Introduction: Poor data quality and use have been identified as key challenges that negatively impact immunization programs in low- and middle-income countries (LMICs). In addition, many LMICs have a shortage of health personnel, and staff available have demanding workloads across several health programs. In order to address these challenges, the Better Immunization Data (BID) Initiative introduced a comprehensive suite of interventions, including an electronic immunization registry aimed at improving the quality, reliability, and use of immunization data in Arusha Region, Tanzania, and Southern Province of Zambia. The objective of this study was to assess the incremental costs of implementing the BID interventions in immunization programs in these two countries.
Methods: We conducted a micro-costing study to estimate the economic costs of service delivery and logistics for the immunization programs with and without the BID interventions in a sample of health facilities and district program offices in each country. Structured questionnaires were used to interview immunization program staff at baseline and post-intervention to assess annual resource utilization and costs. Cost outcomes were reported as annual cost per facility, cost per district and changes in resource costs due to the BID interventions (i.e., costs associated with health worker time, start-up costs, etc.). Sub-group analyses were conducted by health facility to assess variation in costs by volume served and location (rural versus urban). One-way sensitivity analyses were conducted to identify influential parameters. Costs were reported in 2017 US dollars.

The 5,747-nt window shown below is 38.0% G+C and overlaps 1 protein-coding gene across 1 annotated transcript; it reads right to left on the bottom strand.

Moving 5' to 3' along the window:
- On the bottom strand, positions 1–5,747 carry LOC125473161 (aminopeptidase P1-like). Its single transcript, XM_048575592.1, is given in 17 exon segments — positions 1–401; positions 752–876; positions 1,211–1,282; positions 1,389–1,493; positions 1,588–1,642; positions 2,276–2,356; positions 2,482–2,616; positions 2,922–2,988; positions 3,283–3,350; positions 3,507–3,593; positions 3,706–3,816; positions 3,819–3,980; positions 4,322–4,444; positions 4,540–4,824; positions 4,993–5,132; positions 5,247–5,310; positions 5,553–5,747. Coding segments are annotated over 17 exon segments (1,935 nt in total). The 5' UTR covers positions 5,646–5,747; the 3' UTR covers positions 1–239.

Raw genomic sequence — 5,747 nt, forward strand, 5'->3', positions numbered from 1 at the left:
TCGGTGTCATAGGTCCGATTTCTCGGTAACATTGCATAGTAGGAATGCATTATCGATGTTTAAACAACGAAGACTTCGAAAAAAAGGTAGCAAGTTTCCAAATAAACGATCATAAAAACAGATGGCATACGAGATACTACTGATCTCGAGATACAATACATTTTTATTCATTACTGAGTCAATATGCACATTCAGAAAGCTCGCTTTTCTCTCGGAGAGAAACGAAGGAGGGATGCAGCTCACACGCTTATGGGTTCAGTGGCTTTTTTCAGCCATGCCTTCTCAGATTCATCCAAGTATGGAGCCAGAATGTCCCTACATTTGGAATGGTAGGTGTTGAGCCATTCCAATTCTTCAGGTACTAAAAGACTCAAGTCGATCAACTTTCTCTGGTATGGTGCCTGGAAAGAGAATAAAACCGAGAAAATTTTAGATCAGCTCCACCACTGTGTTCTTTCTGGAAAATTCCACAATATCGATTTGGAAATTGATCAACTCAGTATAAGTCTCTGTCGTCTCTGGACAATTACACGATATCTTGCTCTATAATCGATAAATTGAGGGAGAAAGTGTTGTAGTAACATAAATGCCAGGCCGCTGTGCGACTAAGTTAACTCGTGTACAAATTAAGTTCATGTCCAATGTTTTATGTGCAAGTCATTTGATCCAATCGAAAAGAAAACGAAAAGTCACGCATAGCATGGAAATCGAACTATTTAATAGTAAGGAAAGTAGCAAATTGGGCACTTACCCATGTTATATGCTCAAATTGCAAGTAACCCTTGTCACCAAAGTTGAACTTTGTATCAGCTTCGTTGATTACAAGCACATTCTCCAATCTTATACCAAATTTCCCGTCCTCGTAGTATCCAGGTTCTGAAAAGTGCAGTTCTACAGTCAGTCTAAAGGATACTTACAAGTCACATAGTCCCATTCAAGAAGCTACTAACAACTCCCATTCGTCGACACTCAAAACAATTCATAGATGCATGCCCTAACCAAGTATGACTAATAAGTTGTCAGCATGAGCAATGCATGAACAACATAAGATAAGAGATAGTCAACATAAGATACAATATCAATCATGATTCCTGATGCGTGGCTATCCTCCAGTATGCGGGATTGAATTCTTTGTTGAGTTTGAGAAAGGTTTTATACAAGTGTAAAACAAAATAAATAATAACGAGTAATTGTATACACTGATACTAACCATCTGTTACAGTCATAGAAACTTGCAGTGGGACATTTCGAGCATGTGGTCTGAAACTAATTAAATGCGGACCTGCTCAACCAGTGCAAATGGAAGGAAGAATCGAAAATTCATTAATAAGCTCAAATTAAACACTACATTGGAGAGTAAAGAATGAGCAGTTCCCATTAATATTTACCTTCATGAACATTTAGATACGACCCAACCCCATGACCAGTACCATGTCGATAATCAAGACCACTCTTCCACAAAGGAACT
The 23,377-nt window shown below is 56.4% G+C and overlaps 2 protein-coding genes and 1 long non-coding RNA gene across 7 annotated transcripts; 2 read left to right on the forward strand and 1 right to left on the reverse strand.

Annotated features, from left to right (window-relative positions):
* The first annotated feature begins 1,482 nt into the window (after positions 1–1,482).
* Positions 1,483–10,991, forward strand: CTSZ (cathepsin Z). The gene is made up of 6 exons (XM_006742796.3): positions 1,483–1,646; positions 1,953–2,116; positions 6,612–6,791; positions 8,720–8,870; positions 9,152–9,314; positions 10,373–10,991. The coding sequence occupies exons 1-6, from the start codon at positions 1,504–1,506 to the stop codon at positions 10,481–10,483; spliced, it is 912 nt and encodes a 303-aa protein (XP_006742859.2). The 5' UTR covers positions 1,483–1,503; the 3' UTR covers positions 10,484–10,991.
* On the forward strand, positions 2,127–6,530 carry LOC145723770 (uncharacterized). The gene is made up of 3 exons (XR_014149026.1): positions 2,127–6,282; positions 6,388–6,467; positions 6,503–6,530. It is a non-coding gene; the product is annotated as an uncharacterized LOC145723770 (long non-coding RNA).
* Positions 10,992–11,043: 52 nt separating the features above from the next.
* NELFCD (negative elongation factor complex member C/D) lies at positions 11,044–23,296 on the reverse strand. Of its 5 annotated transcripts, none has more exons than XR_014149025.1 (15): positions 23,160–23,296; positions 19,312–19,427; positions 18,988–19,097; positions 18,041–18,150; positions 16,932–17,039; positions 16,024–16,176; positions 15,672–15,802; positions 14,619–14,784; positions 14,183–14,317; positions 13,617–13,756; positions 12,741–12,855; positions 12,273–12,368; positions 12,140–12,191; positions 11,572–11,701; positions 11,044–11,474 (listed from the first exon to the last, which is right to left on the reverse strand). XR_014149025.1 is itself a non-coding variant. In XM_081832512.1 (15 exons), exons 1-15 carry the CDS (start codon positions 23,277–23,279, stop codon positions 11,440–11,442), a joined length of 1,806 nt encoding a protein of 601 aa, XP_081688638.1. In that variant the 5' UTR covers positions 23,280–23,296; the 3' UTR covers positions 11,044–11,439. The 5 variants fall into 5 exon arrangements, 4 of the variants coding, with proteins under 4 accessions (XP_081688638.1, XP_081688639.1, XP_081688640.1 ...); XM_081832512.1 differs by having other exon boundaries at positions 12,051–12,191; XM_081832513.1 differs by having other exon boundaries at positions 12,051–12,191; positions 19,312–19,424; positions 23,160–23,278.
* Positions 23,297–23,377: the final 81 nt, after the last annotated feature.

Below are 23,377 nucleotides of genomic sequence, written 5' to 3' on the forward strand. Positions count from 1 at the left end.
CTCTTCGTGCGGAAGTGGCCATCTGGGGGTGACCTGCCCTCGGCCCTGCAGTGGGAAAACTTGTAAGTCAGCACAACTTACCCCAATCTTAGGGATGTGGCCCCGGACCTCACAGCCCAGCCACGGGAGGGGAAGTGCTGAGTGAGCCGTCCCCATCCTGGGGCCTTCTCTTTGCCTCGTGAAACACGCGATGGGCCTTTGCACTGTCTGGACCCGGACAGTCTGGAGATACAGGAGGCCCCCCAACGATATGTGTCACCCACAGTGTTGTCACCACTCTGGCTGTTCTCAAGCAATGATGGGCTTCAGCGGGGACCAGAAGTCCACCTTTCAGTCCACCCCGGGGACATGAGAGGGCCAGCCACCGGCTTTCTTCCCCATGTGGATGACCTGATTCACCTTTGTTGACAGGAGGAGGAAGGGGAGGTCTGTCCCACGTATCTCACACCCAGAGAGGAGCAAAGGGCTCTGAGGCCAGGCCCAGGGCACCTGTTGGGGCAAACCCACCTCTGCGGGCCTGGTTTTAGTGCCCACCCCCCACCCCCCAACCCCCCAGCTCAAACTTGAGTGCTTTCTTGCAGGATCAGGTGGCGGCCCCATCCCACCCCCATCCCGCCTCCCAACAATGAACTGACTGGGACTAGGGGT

Results: In Tanzania, the average annual reduction in resource costs was estimated at US$10,236 (95% confidence interval: $7,606-$14,123) per health facility, while the average annual reduction in resource costs per district was estimated at $6,542. In Zambia, reductions in resource costs were modest at an estimated annual average of $628 (95% confidence interval: $209-$1,467) per health facility and $236 per district. Resource cost reductions were mainly attributable to reductions in time required for immunization service delivery and reporting. One-way sensitivity analyses identified key cost drivers, all related to reductions in health worker time.
Conclusion: The introduction of electronic immunization registries and stock management systems through the BID Initiative was estimated to result in potential time savings in both countries. Health worker time was the area most impacted by the interventions, suggesting that time savings gained could be utilized for patient care. Information generated through this work provides evidence to inform stakeholder decision-making for scale-up of the BID interventions in Tanzania and Zambia and to inform other Low-to-Middle-Income Countries (LMICs) interested in similar interventions.
Keywords: Costing; Expanded Program on Immunization; Tanzania; Zambia; data; economic evaluation; immunization registry.
© Mercy Mvundura et al.